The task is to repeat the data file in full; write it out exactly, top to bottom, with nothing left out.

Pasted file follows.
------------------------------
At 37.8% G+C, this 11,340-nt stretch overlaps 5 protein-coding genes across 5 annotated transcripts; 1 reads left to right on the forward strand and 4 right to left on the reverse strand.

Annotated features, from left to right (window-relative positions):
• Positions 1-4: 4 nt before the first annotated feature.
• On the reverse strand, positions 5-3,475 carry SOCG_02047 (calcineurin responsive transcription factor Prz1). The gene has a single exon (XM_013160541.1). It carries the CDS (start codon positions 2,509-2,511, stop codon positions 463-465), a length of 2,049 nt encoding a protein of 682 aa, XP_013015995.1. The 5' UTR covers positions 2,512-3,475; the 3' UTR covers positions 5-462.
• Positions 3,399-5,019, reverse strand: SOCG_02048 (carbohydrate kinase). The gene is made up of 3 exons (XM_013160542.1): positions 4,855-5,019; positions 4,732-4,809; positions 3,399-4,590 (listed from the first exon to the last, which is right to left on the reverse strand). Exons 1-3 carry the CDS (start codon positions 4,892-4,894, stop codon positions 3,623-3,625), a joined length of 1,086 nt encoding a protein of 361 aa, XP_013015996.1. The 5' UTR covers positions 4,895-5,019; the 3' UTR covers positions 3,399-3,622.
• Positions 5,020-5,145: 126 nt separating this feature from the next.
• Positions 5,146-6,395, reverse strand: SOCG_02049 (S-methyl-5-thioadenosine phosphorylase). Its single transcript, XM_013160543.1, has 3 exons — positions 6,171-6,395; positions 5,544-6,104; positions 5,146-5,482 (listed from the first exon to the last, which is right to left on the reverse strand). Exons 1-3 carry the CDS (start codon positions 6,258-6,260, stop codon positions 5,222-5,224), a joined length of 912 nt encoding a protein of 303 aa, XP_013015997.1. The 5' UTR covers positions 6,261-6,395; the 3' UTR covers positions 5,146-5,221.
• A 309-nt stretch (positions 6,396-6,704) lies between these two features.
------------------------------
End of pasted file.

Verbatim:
At 37.8% G+C, this 11,340-nt stretch overlaps 5 protein-coding genes across 5 annotated transcripts; 1 reads left to right on the forward strand and 4 right to left on the reverse strand.

Annotated features, from left to right (window-relative positions):
• Positions 1-4: 4 nt before the first annotated feature.
• On the reverse strand, positions 5-3,475 carry SOCG_02047 (calcineurin responsive transcription factor Prz1). The gene has a single exon (XM_013160541.1). It carries the CDS (start codon positions 2,509-2,511, stop codon positions 463-465), a length of 2,049 nt encoding a protein of 682 aa, XP_013015995.1. The 5' UTR covers positions 2,512-3,475; the 3' UTR covers positions 5-462.
• Positions 3,399-5,019, reverse strand: SOCG_02048 (carbohydrate kinase). The gene is made up of 3 exons (XM_013160542.1): positions 4,855-5,019; positions 4,732-4,809; positions 3,399-4,590 (listed from the first exon to the last, which is right to left on the reverse strand). Exons 1-3 carry the CDS (start codon positions 4,892-4,894, stop codon positions 3,623-3,625), a joined length of 1,086 nt encoding a protein of 361 aa, XP_013015996.1. The 5' UTR covers positions 4,895-5,019; the 3' UTR covers positions 3,399-3,622.
• Positions 5,020-5,145: 126 nt separating this feature from the next.
• Positions 5,146-6,395, reverse strand: SOCG_02049 (S-methyl-5-thioadenosine phosphorylase). Its single transcript, XM_013160543.1, has 3 exons — positions 6,171-6,395; positions 5,544-6,104; positions 5,146-5,482 (listed from the first exon to the last, which is right to left on the reverse strand). Exons 1-3 carry the CDS (start codon positions 6,258-6,260, stop codon positions 5,222-5,224), a joined length of 912 nt encoding a protein of 303 aa, XP_013015997.1. The 5' UTR covers positions 6,261-6,395; the 3' UTR covers positions 5,146-5,221.
• A 309-nt stretch (positions 6,396-6,704) lies between these two features.